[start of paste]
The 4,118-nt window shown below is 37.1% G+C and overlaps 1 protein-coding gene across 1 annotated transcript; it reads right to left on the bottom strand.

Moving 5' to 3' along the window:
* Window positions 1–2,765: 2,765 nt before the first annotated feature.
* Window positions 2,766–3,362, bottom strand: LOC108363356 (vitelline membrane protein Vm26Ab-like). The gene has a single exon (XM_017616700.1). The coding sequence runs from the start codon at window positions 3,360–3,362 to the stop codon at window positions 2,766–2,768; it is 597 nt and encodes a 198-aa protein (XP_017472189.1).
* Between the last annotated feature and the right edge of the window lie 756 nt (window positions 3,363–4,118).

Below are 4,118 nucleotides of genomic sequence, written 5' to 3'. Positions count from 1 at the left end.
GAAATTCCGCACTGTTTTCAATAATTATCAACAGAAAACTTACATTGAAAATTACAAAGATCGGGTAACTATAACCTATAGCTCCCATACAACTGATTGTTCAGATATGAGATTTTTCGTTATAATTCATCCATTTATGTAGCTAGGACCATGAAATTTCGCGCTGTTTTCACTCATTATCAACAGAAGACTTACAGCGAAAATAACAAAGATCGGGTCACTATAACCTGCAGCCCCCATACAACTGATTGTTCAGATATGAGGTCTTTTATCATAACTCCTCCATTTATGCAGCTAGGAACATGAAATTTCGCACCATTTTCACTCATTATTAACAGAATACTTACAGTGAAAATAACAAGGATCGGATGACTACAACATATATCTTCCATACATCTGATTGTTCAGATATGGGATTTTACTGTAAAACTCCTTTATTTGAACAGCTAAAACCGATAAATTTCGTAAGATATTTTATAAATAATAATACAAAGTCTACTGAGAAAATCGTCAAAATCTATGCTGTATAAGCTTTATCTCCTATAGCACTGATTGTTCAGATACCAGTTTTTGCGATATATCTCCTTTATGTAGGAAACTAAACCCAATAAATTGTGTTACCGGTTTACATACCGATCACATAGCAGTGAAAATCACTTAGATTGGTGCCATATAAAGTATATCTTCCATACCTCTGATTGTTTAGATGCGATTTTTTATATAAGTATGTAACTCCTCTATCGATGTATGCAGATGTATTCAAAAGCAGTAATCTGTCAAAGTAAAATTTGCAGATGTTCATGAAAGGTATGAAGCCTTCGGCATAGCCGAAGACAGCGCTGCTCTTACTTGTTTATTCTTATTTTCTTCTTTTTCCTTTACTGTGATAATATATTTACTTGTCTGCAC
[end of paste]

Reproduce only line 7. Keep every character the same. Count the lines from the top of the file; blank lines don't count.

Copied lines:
GAAATTCCGCACTGTTTTCAATAATTATCAACAGAAAACTTACATTGAAAATTACAAAGATCGGGTAACTATAACCTATAGCTCCCATACAACTGATTGTTCAGATATGAGATTTTTCGTTATAATTCATCCATTTATGTAGCTAGGACCATGAAATTTCGCGCTGTTTTCACTCATTATCAACAGAAGACTTACAGCGAAAATAACAAAGATCGGGTCACTATAACCTGCAGCCCCCATACAACTGATTGTTCAGATATGAGGTCTTTTATCATAACTCCTCCATTTATGCAGCTAGGAACATGAAATTTCGCACCATTTTCACTCATTATTAACAGAATACTTACAGTGAAAATAACAAGGATCGGATGACTACAACATATATCTTCCATACATCTGATTGTTCAGATATGGGATTTTACTGTAAAACTCCTTTATTTGAACAGCTAAAACCGATAAATTTCGTAAGATATTTTATAAATAATAATACAAAGTCTACTGAGAAAATCGTCAAAATCTATGCTGTATAAGCTTTATCTCCTATAGCACTGATTGTTCAGATACCAGTTTTTGCGATATATCTCCTTTATGTAGGAAACTAAACCCAATAAATTGTGTTACCGGTTTACATACCGATCACATAGCAGTGAAAATCACTTAGATTGGTGCCATATAAAGTATATCTTCCATACCTCTGATTGTTTAGATGCGATTTTTTATATAAGTATGTAACTCCTCTATCGATGTATGCAGATGTATTCAAAAGCAGTAATCTGTCAAAGTAAAATTTGCAGATGTTCATGAAAGGTATGAAGCCTTCGGCATAGCCGAAGACAGCGCTGCTCTTACTTGTTTATTCTTATTTTCTTCTTTTTCCTTTACTGTGATAATATATTTACTTGTCTGCAC